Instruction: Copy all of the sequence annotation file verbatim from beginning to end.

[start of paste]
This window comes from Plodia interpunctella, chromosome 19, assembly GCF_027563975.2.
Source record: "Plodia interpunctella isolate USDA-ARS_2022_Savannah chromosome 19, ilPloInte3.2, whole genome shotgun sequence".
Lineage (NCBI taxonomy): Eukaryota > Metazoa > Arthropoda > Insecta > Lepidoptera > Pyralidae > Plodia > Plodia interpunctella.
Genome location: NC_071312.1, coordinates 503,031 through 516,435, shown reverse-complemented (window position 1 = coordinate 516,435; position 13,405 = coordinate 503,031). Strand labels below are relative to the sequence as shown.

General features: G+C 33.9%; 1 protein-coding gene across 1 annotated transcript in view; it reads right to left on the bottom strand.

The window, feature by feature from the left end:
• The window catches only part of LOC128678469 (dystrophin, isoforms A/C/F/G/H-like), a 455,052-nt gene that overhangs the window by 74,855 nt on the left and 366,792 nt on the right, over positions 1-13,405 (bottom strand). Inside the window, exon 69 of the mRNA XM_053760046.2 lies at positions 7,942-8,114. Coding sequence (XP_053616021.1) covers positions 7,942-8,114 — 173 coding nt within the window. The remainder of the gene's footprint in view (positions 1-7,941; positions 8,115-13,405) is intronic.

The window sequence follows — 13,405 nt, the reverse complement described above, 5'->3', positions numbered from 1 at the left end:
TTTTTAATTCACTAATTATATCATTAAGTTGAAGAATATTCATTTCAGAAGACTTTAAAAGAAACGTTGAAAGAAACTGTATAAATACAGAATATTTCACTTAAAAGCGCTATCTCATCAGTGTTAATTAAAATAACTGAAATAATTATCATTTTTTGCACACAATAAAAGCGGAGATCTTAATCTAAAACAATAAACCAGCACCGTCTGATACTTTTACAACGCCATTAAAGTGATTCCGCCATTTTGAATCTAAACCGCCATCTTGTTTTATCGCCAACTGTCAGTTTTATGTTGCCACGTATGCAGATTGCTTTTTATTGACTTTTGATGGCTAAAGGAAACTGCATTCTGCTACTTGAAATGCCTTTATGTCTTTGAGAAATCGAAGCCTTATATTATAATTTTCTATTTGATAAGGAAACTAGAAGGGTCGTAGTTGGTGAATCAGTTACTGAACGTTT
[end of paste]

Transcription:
This window comes from Plodia interpunctella, chromosome 19, assembly GCF_027563975.2.
Source record: "Plodia interpunctella isolate USDA-ARS_2022_Savannah chromosome 19, ilPloInte3.2, whole genome shotgun sequence".
Lineage (NCBI taxonomy): Eukaryota > Metazoa > Arthropoda > Insecta > Lepidoptera > Pyralidae > Plodia > Plodia interpunctella.
Genome location: NC_071312.1, coordinates 503,031 through 516,435, shown reverse-complemented (window position 1 = coordinate 516,435; position 13,405 = coordinate 503,031). Strand labels below are relative to the sequence as shown.

General features: G+C 33.9%; 1 protein-coding gene across 1 annotated transcript in view; it reads right to left on the bottom strand.

The window, feature by feature from the left end:
• The window catches only part of LOC128678469 (dystrophin, isoforms A/C/F/G/H-like), a 455,052-nt gene that overhangs the window by 74,855 nt on the left and 366,792 nt on the right, over positions 1-13,405 (bottom strand). Inside the window, exon 69 of the mRNA XM_053760046.2 lies at positions 7,942-8,114. Coding sequence (XP_053616021.1) covers positions 7,942-8,114 — 173 coding nt within the window. The remainder of the gene's footprint in view (positions 1-7,941; positions 8,115-13,405) is intronic.

The window sequence follows — 13,405 nt, the reverse complement described above, 5'->3', positions numbered from 1 at the left end:
TTTTTAATTCACTAATTATATCATTAAGTTGAAGAATATTCATTTCAGAAGACTTTAAAAGAAACGTTGAAAGAAACTGTATAAATACAGAATATTTCACTTAAAAGCGCTATCTCATCAGTGTTAATTAAAATAACTGAAATAATTATCATTTTTTGCACACAATAAAAGCGGAGATCTTAATCTAAAACAATAAACCAGCACCGTCTGATACTTTTACAACGCCATTAAAGTGATTCCGCCATTTTGAATCTAAACCGCCATCTTGTTTTATCGCCAACTGTCAGTTTTATGTTGCCACGTATGCAGATTGCTTTTTATTGACTTTTGATGGCTAAAGGAAACTGCATTCTGCTACTTGAAATGCCTTTATGTCTTTGAGAAATCGAAGCCTTATATTATAATTTTCTATTTGATAAGGAAACTAGAAGGGTCGTAGTTGGTGAATCAGTTACTGAACGTTT